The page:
The maximum size of a CHAR or VARCHAR2 variable is 32,767 bytes, whether you specify the maximum size in characters or bytes. The maximum number of characters in the variable depends on the character set type and sometimes on the characters themselves:

Character Set Type Maximum Number of Characters
Single-byte character set 32,767
n-byte fixed-width multibyte character set (for example, AL16UTF16) FLOOR(32,767/n)
n-byte variable-width multibyte character set with character widths between 1 and n bytes (for example, JA16SJIS or AL32UTF8) Depends on characters themselves—can be anything from 32,767 (for a string containing only 1-byte characters) through FLOOR(32,767/n) (for a string containing only n-byte characters).

When declaring a CHAR or VARCHAR2 variable, to ensure that it can always hold n characters in any multibyte character set, declare its length in characters—that is, CHAR(n CHAR) or VARCHAR2(n CHAR), where n does not exceed FLOOR(32767/4) = 8191.

See Also:

Oracle Database Globalization Support Guide for information about Oracle Database character set support

Differences Between CHAR and VARCHAR2 Data Types

CHAR and VARCHAR2 data types differ in:

Predefined Subtypes

The CHAR data type has one predefined subtype in both PL/SQL and SQL—CHARACTER.

The VARCHAR2 data type has one predefined subtype in both PL/SQL and SQL, VARCHAR, and an additional predefined subtype in PL/SQL, STRING.

Each subtype has the same range of values as its base type.

Note:

In a future PL/SQL release, to accommodate emerging SQL standards, VARCHAR might become a separate data type, no longer synonymous with VARCHAR2.
Blank-Padding

Consider these situations:

  • The value that you assign to a variable is shorter than the maximum size of the variable.

  • The value that you insert into a column is shorter than the defined width of the column.

  • The value that you retrieve from a column into a variable is shorter than the maximum size of the variable.

If the data type of the receiver is CHAR, PL/SQL blank-pads the value to the maximum size. Information about trailing blanks in the original value is lost.

If the data type of the receiver is VARCHAR2, PL/SQL neither blank-pads the value nor strips trailing blanks. Character values are assigned intact, and no information is lost.

In Example 3-1, both the CHAR variable and the VARCHAR2 variable have the maximum size of 10 characters. Each variable receives a five-character value with one trailing blank. The value assigned to the CHAR variable is blank-padded to 10 characters, and you cannot tell that one of the six trailing blanks in the resulting value was in the original value. The value assigned to the VARCHAR2 variable is not changed, and you can see that it has one trailing blank.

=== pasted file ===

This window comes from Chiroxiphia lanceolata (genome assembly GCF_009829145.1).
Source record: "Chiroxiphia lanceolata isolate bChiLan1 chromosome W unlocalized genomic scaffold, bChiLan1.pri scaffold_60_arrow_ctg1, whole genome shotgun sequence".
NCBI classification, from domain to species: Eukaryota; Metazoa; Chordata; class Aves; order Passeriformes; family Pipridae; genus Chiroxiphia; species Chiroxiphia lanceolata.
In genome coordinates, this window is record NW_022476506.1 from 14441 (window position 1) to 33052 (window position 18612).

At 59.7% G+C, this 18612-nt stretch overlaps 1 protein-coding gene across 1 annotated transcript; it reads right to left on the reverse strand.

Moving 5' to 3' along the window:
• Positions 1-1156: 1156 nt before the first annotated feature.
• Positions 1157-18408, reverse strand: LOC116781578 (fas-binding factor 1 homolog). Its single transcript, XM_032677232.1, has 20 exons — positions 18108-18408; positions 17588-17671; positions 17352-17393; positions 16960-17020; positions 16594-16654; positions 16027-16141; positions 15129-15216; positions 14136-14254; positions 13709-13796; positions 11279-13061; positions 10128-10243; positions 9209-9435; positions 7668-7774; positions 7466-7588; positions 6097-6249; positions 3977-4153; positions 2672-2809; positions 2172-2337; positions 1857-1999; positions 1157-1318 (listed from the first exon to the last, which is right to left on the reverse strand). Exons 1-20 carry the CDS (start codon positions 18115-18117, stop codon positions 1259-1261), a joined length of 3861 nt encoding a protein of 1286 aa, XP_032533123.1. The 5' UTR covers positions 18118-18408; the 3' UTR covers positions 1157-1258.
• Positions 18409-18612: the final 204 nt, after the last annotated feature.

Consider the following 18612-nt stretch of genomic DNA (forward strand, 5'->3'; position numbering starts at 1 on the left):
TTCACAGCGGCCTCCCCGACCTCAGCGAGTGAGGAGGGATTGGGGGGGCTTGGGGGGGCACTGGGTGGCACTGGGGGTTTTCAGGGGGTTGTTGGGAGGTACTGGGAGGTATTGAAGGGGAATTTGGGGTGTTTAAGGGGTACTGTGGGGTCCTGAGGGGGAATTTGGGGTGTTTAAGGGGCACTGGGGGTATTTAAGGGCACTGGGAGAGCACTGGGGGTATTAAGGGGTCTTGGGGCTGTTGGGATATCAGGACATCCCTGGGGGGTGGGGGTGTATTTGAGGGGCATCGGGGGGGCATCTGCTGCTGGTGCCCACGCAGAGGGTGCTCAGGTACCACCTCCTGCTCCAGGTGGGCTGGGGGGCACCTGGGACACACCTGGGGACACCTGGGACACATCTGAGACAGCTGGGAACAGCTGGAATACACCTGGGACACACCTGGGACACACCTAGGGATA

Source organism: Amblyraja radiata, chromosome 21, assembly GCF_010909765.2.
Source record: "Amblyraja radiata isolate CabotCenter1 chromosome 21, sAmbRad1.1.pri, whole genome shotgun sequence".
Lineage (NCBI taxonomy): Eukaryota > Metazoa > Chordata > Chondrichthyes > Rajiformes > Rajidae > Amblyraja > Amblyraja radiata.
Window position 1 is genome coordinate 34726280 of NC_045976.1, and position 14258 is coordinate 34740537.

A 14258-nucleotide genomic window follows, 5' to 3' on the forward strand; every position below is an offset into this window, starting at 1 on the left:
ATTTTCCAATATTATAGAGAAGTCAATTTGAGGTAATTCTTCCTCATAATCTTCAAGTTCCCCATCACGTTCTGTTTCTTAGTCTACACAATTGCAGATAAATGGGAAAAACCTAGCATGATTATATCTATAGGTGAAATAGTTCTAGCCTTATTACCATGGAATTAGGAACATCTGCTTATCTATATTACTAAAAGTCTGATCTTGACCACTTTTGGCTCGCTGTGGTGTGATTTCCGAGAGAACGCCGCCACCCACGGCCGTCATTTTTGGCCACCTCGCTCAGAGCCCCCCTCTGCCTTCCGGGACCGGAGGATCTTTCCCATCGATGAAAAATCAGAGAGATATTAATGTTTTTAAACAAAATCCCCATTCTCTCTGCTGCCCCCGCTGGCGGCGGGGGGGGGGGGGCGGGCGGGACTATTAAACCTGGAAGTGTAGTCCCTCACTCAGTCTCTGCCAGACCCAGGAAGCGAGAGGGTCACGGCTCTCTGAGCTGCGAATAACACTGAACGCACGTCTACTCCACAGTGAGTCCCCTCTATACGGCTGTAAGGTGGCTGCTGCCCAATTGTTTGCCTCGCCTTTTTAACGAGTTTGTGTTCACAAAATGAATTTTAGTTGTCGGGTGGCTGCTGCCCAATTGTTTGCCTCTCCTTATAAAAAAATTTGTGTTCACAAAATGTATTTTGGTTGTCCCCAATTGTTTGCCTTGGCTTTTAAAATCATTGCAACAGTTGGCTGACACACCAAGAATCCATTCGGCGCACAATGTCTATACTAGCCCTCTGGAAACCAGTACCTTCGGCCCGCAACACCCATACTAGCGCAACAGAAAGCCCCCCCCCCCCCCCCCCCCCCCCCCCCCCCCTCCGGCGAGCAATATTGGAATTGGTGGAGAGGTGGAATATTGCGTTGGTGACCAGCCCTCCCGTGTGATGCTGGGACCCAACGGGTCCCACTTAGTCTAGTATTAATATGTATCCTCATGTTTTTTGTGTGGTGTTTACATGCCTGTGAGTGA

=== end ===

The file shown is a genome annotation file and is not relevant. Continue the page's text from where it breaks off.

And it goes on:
Example 3-1 CHAR and VARCHAR2 Blank-Padding Difference

DECLARE
  first_name  CHAR(10 CHAR);
  last_name   VARCHAR2(10 CHAR);
BEGIN
  first_name := 'John ';
  last_name  := 'Chen ';
 
  DBMS_OUTPUT.PUT_LINE('*' || first_name || '*');
  DBMS_OUTPUT.PUT_LINE('*' || last_name || '*');
END;
/

Result:

*John      *
*Chen *
Value Comparisons

The SQL rules for comparing character values apply to PL/SQL character variables. Whenever one or both values in the comparison have the data type VARCHAR2 or NVARCHAR2, nonpadded comparison semantics apply; otherwise, blank-padded semantics apply. For more information, see Oracle Database SQL Language Reference.

LONG and LONG RAW Variables

Note:

Oracle supports the LONG and LONG RAW data types only for backward compatibility with existing applications. For new applications:
  • Instead of LONG, use VARCHAR2(32760), BLOB, CLOB or NCLOB.

  • Instead of LONG RAW, use BLOB.

You can insert any LONG value into a LONG column. You can insert any LONG RAW value into a LONG RAW column. You cannot retrieve a value longer than 32,760 bytes from a LONG or LONG RAW column into a LONG or LONG RAW variable.

You can insert any CHAR or VARCHAR2 value into a LONG column. You cannot retrieve a value longer than 32,767 bytes from a LONG column into a CHAR or VARCHAR2 variable.

You can insert any RAW value into a LONG RAW column. You cannot retrieve a value longer than 32,767 bytes from a LONG RAW column into a RAW variable.

See Also:

"Trigger LONG and LONG RAW Data Type Restrictions" for restrictions on LONG and LONG RAW data types in triggers

ROWID and UROWID Variables

When you retrieve a rowid into a ROWID variable, use the ROWIDTOCHAR function to convert the binary value to a character value. For information about this function, see Oracle Database SQL Language Reference.

To convert the value of a ROWID variable to a rowid, use the CHARTOROWID function, explained in Oracle Database SQL Language Reference. If the value does not represent a valid rowid, PL/SQL raises the predefined exception SYS_INVALID_ROWID.

To retrieve a rowid into a UROWID variable, or to convert the value of a UROWID variable to a rowid, use an assignment statement; conversion is implicit.

Note:

  • UROWID is a more versatile data type than ROWID, because it is compatible with both logical and physical rowids.

  • When you update a row in a table compressed with Hybrid Columnar Compression (HCC), the ROWID of the row changes. HCC, a feature of certain Oracle storage systems, is described in Oracle Database Concepts.

See Also:

Oracle Database PL/SQL Packages and Types Reference for information about the DBMS_ROWID package, whose subprograms let you create and return information about ROWID values (but not UROWID values)

BOOLEAN Data Type

The PL/SQL data type BOOLEAN stores logical values, which are the Boolean values TRUE and FALSE and the value NULL. NULL represents an unknown value.

The syntax for declaring an BOOLEAN variable is:

variable_name BOOLEAN

The only value that you can assign to a BOOLEAN variable is a BOOLEAN expression. For details, see "BOOLEAN Expressions".

Because SQL has no data type equivalent to BOOLEAN, you cannot:

  • Assign a BOOLEAN value to a database table column

  • Select or fetch the value of a database table column into a BOOLEAN variable

  • Use a BOOLEAN value in a SQL function

    (However, a SQL query can invoke a PL/SQL function that has a BOOLEAN parameter, as in Example 3-3.)